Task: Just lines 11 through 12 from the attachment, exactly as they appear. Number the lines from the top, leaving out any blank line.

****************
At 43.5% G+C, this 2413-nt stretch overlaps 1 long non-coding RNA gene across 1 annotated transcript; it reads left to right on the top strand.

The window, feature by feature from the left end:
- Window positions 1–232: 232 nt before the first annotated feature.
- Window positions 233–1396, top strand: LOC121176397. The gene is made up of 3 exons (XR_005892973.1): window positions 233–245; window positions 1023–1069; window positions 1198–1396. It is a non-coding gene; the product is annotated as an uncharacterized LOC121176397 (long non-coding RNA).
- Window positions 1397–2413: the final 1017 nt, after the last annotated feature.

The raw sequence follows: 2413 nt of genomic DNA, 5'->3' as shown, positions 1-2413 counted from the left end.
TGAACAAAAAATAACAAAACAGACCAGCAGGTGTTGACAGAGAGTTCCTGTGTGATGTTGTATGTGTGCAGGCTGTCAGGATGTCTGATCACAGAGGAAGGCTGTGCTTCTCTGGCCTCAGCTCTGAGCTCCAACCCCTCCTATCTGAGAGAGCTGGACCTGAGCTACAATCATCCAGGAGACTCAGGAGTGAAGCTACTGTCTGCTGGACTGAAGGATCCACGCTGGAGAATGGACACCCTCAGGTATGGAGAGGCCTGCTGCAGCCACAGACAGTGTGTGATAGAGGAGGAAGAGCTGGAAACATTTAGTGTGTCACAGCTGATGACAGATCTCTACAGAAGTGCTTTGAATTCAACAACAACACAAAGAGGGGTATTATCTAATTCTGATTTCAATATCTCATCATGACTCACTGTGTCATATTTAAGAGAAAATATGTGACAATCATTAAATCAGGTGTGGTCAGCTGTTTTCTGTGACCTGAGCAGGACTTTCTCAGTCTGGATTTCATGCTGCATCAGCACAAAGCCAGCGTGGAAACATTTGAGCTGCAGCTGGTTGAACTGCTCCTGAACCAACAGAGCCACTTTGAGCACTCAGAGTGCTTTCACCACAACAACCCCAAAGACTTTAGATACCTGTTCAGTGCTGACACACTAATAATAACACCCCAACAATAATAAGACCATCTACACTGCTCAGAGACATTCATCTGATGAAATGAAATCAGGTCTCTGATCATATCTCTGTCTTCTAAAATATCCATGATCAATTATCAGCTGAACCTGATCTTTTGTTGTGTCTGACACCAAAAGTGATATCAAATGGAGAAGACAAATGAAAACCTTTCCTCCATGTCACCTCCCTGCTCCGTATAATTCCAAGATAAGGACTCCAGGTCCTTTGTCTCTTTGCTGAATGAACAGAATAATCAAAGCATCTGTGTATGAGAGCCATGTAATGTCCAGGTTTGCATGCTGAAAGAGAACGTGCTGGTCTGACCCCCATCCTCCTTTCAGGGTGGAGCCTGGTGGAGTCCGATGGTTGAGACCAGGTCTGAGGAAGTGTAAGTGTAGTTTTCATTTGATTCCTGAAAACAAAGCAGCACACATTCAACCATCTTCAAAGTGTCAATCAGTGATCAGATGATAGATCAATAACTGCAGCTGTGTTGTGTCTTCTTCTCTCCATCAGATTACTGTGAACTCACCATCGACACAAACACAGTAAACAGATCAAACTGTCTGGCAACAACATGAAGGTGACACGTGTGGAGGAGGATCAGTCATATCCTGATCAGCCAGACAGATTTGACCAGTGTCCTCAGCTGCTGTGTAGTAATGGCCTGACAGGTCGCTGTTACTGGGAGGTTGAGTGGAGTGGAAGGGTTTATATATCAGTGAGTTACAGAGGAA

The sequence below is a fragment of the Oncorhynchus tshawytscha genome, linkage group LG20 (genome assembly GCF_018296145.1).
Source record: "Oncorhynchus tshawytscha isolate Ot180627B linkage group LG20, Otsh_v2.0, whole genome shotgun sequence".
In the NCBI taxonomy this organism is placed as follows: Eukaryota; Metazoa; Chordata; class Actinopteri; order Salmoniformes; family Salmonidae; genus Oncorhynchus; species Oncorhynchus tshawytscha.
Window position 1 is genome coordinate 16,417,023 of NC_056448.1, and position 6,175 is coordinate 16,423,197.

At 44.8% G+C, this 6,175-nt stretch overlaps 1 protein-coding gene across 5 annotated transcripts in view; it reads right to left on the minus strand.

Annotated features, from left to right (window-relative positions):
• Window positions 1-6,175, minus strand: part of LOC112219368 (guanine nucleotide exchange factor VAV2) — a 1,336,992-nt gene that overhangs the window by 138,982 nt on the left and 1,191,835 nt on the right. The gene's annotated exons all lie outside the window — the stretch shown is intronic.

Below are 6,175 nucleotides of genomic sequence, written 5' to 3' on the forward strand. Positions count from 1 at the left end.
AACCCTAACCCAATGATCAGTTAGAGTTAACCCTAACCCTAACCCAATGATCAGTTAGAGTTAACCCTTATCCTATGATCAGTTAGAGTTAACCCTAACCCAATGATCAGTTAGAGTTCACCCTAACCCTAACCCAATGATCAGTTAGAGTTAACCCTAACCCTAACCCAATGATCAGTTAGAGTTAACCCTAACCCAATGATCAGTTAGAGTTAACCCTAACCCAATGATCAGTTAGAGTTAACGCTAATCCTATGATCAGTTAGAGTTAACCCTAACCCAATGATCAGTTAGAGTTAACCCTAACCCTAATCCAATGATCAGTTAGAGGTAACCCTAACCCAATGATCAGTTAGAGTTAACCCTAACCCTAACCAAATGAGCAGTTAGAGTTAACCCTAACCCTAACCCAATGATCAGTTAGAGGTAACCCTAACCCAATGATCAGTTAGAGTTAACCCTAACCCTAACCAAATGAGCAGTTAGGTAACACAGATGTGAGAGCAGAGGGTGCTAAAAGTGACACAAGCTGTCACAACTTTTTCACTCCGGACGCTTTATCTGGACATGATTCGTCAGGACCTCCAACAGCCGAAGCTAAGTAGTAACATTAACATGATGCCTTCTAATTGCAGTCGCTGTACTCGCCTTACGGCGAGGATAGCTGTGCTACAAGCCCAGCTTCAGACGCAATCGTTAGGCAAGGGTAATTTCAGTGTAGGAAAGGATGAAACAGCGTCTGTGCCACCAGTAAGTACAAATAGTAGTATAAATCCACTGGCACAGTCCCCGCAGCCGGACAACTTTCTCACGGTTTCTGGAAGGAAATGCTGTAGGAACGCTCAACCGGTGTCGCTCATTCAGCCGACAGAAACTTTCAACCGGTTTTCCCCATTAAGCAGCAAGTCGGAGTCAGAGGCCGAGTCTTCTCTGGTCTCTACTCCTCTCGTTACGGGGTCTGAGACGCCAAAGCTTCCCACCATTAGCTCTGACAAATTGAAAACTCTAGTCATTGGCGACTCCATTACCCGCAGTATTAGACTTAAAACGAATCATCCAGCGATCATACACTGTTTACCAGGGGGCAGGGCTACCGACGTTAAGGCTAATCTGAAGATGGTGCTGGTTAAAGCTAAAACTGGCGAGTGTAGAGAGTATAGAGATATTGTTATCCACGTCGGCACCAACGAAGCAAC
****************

Window position 1 is genome coordinate 16,417,023 of NC_056448.1, and position 6,175 is coordinate 16,423,197.

At 44.8% G+C, this 6,175-nt stretch overlaps 1 protein-coding gene across 5 annotated transcripts in view; it reads right to left on the minus strand.